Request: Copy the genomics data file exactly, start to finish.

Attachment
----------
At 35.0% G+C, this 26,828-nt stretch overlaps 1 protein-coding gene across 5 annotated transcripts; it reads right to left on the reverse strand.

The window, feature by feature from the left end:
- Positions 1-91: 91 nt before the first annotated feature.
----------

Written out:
At 35.0% G+C, this 26,828-nt stretch overlaps 1 protein-coding gene across 5 annotated transcripts; it reads right to left on the reverse strand.

The window, feature by feature from the left end:
- Positions 1-91: 91 nt before the first annotated feature.